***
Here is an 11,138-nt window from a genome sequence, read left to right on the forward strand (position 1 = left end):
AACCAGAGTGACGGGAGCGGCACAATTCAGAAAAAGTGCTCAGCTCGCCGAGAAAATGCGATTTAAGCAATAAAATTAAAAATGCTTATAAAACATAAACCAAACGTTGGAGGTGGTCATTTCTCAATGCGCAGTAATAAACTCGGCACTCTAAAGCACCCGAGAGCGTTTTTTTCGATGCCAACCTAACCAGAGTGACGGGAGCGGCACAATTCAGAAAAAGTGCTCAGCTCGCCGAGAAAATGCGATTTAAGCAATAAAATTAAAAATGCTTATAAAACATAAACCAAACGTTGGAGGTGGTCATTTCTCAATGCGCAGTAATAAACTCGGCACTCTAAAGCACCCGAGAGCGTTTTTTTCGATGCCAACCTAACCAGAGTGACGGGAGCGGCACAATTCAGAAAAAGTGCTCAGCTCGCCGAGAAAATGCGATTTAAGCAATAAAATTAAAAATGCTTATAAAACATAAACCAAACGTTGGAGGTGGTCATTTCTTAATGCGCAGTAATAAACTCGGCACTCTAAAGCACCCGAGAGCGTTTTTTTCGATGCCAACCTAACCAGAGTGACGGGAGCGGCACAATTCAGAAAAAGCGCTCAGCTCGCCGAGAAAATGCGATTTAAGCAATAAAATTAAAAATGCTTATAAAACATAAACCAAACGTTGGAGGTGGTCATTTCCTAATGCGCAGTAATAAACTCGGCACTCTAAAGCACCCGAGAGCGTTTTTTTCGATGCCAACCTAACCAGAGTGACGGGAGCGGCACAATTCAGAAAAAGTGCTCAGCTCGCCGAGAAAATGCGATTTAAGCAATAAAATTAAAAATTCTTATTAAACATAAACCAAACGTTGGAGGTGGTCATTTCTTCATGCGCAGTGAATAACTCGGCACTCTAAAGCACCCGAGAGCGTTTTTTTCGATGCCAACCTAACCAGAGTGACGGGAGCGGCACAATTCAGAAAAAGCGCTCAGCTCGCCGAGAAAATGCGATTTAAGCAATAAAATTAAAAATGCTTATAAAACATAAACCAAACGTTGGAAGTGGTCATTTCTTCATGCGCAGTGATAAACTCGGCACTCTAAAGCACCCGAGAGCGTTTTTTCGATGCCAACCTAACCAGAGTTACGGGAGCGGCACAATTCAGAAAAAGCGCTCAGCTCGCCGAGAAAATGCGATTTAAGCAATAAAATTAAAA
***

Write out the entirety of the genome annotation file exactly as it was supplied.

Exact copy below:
Here is an 11,138-nt window from a genome sequence, read left to right on the forward strand (position 1 = left end):
AACCAGAGTGACGGGAGCGGCACAATTCAGAAAAAGTGCTCAGCTCGCCGAGAAAATGCGATTTAAGCAATAAAATTAAAAATGCTTATAAAACATAAACCAAACGTTGGAGGTGGTCATTTCTCAATGCGCAGTAATAAACTCGGCACTCTAAAGCACCCGAGAGCGTTTTTTTCGATGCCAACCTAACCAGAGTGACGGGAGCGGCACAATTCAGAAAAAGTGCTCAGCTCGCCGAGAAAATGCGATTTAAGCAATAAAATTAAAAATGCTTATAAAACATAAACCAAACGTTGGAGGTGGTCATTTCTCAATGCGCAGTAATAAACTCGGCACTCTAAAGCACCCGAGAGCGTTTTTTTCGATGCCAACCTAACCAGAGTGACGGGAGCGGCACAATTCAGAAAAAGTGCTCAGCTCGCCGAGAAAATGCGATTTAAGCAATAAAATTAAAAATGCTTATAAAACATAAACCAAACGTTGGAGGTGGTCATTTCTTAATGCGCAGTAATAAACTCGGCACTCTAAAGCACCCGAGAGCGTTTTTTTCGATGCCAACCTAACCAGAGTGACGGGAGCGGCACAATTCAGAAAAAGCGCTCAGCTCGCCGAGAAAATGCGATTTAAGCAATAAAATTAAAAATGCTTATAAAACATAAACCAAACGTTGGAGGTGGTCATTTCCTAATGCGCAGTAATAAACTCGGCACTCTAAAGCACCCGAGAGCGTTTTTTTCGATGCCAACCTAACCAGAGTGACGGGAGCGGCACAATTCAGAAAAAGTGCTCAGCTCGCCGAGAAAATGCGATTTAAGCAATAAAATTAAAAATTCTTATTAAACATAAACCAAACGTTGGAGGTGGTCATTTCTTCATGCGCAGTGAATAACTCGGCACTCTAAAGCACCCGAGAGCGTTTTTTTCGATGCCAACCTAACCAGAGTGACGGGAGCGGCACAATTCAGAAAAAGCGCTCAGCTCGCCGAGAAAATGCGATTTAAGCAATAAAATTAAAAATGCTTATAAAACATAAACCAAACGTTGGAAGTGGTCATTTCTTCATGCGCAGTGATAAACTCGGCACTCTAAAGCACCCGAGAGCGTTTTTTCGATGCCAACCTAACCAGAGTTACGGGAGCGGCACAATTCAGAAAAAGCGCTCAGCTCGCCGAGAAAATGCGATTTAAGCAATAAAATTAAAA